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CBG: A Quick Research Overview

 Phytocannabinoids are beneficial in therapeutics for a variety of purposes. By now, many are aware there are well over 100 cannabinoid compounds found in the cannabis plant, Cannibigerol or CBG has recently gained quite a bit of attention with consumers as the hemp and cannabis industries have taken note of the research behind this unique and productive plant constituent.


Medical claims may not be made regarding CBG or CBD - so let's just read what research says on what CBG is and how it may help us in various ways both now and in the future as the medical industry ventures into utilization of cannabinoid medicines.


The cannabis and hemp industries are both embracing education during the current downtime of public events. Mike Robinson, the founder of the Global Cannabinoid Research Center, will be the Session Chairman for the Organizational Committee at the 16th International Conference on Cancer and Cancer Therapy coming up on September 21-22 in London, UK (Virtual Webinar). It's beneficial to learn more about the promising research being done on plant-based alternatives - many are becoming their own best source of information, so we'd like to help.


So, what exactly is CBG? CBG is the offspring of CBGA, which is also the direct precursor to mothers or acid compounds of CBD, CBC, and THC. During plant growth, most of CBGa is converted into other cannabinoids, primarily THC and CBD, leaving less than 1% of CBGa in the plant itself and minimal amounts by the time it's ready for use - unless the type of plant has genetics that creates CBG and stops there before the conversion to other cannabinoids.


Because of this, breeders are experimenting with genetic mutation and cross-breeding to yield higher strains in CBGa. CBG itself holds therapeutic benefits many patients will find value in. CBG works by activating A2-adrenoceptors, binding to CB1 and CB2, and blocking 5HT1a and CB1 receptors. (Cascio et al 2010Evidence that the plant cannabinoid cannibigerol is a highly potent A2-adrenoceptor agonist and moderately potent 5HT1a receptor antagonist).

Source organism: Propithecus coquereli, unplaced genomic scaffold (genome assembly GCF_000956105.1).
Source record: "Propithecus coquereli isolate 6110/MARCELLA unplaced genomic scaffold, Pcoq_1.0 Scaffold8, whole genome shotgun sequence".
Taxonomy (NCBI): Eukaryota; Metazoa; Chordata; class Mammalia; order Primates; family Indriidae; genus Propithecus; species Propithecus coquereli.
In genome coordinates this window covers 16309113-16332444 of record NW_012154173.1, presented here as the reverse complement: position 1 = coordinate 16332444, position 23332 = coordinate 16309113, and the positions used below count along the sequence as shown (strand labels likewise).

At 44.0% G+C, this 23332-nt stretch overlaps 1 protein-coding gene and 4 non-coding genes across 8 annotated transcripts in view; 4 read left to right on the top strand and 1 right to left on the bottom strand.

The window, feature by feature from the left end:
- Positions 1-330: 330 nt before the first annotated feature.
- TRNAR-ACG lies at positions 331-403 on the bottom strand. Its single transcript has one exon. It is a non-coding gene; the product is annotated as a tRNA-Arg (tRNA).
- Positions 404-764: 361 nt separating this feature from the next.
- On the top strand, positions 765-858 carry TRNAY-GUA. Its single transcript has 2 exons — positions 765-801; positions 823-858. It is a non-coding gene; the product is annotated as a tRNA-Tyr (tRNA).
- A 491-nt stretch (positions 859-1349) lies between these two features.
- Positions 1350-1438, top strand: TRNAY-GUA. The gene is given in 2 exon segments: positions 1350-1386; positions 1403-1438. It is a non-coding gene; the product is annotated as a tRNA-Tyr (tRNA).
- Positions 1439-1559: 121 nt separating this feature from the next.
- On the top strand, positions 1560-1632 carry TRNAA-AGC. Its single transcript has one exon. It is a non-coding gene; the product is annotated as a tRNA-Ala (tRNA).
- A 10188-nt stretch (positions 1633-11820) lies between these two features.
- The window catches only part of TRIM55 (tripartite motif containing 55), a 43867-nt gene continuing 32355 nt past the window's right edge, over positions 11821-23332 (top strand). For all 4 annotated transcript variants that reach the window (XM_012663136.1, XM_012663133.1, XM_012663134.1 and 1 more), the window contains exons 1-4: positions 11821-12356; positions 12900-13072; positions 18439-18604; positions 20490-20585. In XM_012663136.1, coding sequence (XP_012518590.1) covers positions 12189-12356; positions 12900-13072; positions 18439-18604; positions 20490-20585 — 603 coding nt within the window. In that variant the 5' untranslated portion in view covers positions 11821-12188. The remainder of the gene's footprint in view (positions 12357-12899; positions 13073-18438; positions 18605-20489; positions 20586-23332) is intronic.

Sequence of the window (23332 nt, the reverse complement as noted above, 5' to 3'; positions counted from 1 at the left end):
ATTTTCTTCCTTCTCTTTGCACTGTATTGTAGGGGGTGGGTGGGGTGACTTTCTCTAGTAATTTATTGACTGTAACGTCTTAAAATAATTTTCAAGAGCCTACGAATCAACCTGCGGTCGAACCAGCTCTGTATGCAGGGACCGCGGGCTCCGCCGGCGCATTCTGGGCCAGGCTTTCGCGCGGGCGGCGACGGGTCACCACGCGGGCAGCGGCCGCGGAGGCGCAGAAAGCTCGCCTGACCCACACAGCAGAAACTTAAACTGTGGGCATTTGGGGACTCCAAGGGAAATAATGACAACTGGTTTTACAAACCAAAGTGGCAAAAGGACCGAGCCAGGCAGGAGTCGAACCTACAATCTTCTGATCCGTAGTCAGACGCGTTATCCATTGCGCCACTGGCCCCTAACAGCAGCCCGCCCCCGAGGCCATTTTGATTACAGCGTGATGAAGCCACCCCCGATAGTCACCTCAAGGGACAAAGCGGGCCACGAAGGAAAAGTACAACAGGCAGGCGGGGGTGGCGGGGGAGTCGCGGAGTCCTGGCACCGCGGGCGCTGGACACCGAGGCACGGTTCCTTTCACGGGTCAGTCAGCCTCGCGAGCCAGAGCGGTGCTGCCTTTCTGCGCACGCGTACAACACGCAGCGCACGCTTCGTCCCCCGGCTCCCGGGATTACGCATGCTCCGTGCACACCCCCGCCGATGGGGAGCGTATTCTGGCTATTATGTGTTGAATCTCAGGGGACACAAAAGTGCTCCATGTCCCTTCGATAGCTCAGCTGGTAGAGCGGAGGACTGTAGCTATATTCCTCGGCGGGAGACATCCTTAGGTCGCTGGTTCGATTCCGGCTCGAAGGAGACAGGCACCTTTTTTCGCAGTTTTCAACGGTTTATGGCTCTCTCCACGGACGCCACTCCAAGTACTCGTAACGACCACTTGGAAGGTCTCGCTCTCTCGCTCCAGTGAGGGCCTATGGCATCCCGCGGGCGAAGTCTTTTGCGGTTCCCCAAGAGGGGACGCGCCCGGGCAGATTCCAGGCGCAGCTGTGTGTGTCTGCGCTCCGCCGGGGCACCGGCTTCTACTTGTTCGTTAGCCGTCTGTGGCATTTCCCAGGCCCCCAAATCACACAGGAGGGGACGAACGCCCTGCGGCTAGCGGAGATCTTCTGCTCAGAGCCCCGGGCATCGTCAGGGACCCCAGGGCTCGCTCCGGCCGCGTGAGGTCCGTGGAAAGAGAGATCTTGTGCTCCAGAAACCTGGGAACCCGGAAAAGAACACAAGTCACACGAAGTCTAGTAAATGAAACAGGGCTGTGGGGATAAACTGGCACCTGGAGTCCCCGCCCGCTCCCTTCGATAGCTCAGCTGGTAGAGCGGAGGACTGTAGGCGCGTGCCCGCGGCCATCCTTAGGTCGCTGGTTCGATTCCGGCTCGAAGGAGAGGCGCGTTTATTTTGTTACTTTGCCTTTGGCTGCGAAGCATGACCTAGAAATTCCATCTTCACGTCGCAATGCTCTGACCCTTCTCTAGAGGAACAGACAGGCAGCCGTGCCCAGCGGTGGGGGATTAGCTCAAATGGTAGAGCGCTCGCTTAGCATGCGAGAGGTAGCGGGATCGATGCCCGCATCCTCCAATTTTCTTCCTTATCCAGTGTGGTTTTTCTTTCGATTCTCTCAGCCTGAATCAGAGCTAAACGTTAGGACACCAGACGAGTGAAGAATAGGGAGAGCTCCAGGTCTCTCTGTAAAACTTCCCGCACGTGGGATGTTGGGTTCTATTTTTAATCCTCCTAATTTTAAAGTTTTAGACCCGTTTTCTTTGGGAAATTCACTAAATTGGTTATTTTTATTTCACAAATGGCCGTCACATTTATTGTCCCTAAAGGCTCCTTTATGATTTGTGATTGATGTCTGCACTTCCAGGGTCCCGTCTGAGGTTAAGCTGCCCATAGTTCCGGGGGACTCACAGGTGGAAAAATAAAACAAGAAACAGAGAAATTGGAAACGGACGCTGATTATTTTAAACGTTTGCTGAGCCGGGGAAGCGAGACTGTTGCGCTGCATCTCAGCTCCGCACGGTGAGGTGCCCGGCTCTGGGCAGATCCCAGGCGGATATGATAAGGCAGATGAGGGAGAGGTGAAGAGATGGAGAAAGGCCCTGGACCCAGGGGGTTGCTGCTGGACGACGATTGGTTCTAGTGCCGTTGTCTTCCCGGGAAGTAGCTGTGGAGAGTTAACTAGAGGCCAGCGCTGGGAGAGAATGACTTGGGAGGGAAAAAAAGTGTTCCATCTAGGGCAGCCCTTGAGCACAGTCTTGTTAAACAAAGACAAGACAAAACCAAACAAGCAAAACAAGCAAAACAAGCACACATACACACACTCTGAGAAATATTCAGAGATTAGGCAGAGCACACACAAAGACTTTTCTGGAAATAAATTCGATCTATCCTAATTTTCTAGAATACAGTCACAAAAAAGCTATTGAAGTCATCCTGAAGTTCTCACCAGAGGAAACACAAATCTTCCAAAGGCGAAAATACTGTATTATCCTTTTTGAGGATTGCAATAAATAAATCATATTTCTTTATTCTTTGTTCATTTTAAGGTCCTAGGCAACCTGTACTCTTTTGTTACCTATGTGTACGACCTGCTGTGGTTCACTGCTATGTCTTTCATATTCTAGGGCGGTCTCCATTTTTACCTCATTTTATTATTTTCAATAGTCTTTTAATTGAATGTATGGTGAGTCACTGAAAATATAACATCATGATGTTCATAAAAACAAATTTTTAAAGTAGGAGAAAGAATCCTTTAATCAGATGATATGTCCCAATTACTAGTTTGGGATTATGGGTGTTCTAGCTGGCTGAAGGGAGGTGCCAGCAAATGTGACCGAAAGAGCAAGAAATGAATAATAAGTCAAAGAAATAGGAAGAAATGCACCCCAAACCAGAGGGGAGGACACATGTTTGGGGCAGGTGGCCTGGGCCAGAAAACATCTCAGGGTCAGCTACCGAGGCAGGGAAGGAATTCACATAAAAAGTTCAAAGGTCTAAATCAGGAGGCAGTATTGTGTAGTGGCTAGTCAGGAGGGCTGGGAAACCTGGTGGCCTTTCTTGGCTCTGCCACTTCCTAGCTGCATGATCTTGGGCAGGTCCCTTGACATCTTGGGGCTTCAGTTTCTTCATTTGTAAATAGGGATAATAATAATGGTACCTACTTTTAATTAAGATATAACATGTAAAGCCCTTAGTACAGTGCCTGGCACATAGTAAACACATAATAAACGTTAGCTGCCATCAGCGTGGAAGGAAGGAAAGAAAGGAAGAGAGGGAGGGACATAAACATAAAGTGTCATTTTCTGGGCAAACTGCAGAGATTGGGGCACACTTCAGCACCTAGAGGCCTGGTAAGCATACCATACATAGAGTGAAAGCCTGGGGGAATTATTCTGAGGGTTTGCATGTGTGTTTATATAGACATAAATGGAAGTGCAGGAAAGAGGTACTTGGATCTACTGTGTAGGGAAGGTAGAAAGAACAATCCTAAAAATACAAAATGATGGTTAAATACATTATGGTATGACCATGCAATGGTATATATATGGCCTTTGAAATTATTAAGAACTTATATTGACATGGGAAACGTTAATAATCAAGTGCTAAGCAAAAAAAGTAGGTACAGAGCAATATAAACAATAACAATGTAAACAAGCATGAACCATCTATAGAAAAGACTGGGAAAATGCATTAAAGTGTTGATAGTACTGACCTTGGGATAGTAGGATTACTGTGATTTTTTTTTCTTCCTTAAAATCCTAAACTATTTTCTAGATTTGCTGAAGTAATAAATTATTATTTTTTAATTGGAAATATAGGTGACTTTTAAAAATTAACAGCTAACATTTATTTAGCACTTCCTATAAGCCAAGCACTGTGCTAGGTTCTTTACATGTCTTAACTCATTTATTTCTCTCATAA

But what does all this mean?


One of the most researched therapeutic benefits of CBG is its ability to act as a neuroprotectant and, in turn, can help with an array of neurodegenerative conditions. CBG helps prevent neuronal cell loss and is a potential treatment in conditions involving oxidative stress. (Gugliandolo et al. 2018 In vitro model of neuroinflammation: efficacy of cannabigerol, a nonpsychoactive cannabinoid).



In 2012 CBG reduced neuroinflammation in a chronic model of multiple sclerosis (Granja et al. 2012. A cannabigerol quinone alleviates neuroinflammation in a chronic model of multiple sclerosis), and in 2015, studies showed the therapeutic potential for patients with Huntington’s Disease. (Valdeolivas et al 2015 Neuroprotective properties of cannibigerol in Huntington’s Disease: studies in R6/2 mice and 3 nitoproplonate lesioned mice)


When combined with CBD, the anti-inflammatory, anti-apoptotic, and anti-oxidant properties of both CBG and CBD show promising therapeutic benefits for diseases like ALS, in addition to many other neurodegenerative diseases. (Mammana et al 2019)


Many contemplate if combinations of non-psychotropica single cannabinoid and what the researchers are finding as its cannabinoids could further counteract neuroinflammation. Effectiveness of CBD associated with CBG) CBGs anti-inflammatory properties is also a therapeutic option for Irritable Bowel Disease. A 2013 study showed CBG attenuated murine colitis, reduced nitric oxide production in macrophages, and reduced ROS formation in intestinal epithelial cells. (Borelli et al 2013 Beneficial effect of the non-psychotropic plant cannabinoid cannabigerol an experimental inflammatory bowel disease)